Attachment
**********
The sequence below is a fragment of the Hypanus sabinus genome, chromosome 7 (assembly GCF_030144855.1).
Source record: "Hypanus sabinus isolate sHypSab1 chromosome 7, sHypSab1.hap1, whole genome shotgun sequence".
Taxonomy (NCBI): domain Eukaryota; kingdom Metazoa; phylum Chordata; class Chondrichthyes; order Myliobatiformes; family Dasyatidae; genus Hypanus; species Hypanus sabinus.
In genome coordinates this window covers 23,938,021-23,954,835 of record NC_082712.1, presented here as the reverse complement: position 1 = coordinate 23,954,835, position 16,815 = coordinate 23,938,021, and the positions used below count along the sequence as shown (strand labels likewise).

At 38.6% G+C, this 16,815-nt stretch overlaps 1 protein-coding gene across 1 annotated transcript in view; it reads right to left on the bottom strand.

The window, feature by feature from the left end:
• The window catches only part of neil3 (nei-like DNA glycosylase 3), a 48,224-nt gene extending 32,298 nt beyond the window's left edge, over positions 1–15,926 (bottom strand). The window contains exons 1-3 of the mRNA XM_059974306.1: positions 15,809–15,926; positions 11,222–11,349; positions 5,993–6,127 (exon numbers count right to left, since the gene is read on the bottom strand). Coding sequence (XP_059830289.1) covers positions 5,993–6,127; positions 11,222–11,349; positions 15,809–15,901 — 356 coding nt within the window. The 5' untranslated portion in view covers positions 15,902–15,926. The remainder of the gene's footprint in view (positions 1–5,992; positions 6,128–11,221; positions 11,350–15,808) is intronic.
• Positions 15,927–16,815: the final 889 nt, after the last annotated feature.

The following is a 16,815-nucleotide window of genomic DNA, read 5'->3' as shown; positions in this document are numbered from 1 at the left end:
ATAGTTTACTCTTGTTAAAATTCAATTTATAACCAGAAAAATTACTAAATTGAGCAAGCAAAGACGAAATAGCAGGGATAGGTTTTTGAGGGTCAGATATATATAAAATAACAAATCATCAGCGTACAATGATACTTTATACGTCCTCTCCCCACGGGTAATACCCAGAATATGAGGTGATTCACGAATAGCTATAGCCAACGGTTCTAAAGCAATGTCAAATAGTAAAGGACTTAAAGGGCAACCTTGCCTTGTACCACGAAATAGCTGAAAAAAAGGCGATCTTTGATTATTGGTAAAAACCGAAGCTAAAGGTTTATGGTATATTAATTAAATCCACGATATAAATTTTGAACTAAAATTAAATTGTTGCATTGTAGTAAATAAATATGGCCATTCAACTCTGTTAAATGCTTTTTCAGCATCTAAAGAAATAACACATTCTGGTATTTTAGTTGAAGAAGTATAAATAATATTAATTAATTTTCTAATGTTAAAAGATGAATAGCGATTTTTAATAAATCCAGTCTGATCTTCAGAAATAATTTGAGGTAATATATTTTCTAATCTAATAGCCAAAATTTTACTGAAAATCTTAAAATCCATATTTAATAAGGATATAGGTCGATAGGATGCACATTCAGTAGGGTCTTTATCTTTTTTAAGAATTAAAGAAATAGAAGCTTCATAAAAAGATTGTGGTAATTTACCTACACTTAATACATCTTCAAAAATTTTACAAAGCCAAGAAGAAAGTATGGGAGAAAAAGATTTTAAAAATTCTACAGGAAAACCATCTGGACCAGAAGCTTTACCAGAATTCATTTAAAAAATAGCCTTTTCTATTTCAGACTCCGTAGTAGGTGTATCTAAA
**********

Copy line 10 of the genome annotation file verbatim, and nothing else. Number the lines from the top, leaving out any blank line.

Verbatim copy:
ATAGTTTACTCTTGTTAAAATTCAATTTATAACCAGAAAAATTACTAAATTGAGCAAGCAAAGACGAAATAGCAGGGATAGGTTTTTGAGGGTCAGATATATATAAAATAACAAATCATCAGCGTACAATGATACTTTATACGTCCTCTCCCCACGGGTAATACCCAGAATATGAGGTGATTCACGAATAGCTATAGCCAACGGTTCTAAAGCAATGTCAAATAGTAAAGGACTTAAAGGGCAACCTTGCCTTGTACCACGAAATAGCTGAAAAAAAGGCGATCTTTGATTATTGGTAAAAACCGAAGCTAAAGGTTTATGGTATATTAATTAAATCCACGATATAAATTTTGAACTAAAATTAAATTGTTGCATTGTAGTAAATAAATATGGCCATTCAACTCTGTTAAATGCTTTTTCAGCATCTAAAGAAATAACACATTCTGGTATTTTAGTTGAAGAAGTATAAATAATATTAATTAATTTTCTAATGTTAAAAGATGAATAGCGATTTTTAATAAATCCAGTCTGATCTTCAGAAATAATTTGAGGTAATATATTTTCTAATCTAATAGCCAAAATTTTACTGAAAATCTTAAAATCCATATTTAATAAGGATATAGGTCGATAGGATGCACATTCAGTAGGGTCTTTATCTTTTTTAAGAATTAAAGAAATAGAAGCTTCATAAAAAGATTGTGGTAATTTACCTACACTTAATACATCTTCAAAAATTTTACAAAGCCAAGAAGAAAGTATGGGAGAAAAAGATTTTAAAAATTCTACAGGAAAACCATCTGGACCAGAAGCTTTACCAGAATTCATTTAAAAAATAGCCTTTTCTATTTCAGACTCCGTAGTAGGTGTATCTAAA